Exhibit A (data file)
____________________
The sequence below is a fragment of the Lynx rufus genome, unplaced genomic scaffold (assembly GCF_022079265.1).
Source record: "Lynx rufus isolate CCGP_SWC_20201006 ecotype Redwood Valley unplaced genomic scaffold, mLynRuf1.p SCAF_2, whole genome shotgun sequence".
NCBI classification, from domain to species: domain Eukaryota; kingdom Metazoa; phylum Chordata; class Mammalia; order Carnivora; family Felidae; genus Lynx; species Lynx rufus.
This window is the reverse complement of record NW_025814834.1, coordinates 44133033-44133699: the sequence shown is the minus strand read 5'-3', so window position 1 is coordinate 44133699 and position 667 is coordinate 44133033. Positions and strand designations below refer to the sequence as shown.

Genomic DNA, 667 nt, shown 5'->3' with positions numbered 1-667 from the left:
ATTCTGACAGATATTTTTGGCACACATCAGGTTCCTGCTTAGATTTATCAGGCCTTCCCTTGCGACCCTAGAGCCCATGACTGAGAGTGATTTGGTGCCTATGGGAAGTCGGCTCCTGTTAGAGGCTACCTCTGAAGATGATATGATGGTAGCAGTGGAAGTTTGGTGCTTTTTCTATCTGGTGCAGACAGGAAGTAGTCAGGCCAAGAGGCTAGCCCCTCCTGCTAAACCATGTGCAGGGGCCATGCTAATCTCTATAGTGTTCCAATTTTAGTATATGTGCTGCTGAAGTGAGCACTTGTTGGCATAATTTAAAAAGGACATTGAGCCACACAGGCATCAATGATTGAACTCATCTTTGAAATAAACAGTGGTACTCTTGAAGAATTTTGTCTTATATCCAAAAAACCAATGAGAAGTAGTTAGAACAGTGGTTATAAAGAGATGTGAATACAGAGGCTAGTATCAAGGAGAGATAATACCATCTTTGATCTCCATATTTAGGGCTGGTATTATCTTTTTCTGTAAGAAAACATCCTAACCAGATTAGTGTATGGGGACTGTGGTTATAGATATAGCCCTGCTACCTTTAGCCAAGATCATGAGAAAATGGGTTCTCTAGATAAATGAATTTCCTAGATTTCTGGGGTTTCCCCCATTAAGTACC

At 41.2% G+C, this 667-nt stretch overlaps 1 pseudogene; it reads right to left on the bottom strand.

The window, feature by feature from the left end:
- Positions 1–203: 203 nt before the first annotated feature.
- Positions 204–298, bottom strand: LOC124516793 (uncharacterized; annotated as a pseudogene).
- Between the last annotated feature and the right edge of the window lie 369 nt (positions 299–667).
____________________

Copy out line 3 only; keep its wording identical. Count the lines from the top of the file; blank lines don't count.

NCBI classification, from domain to species: domain Eukaryota; kingdom Metazoa; phylum Chordata; class Mammalia; order Carnivora; family Felidae; genus Lynx; species Lynx rufus.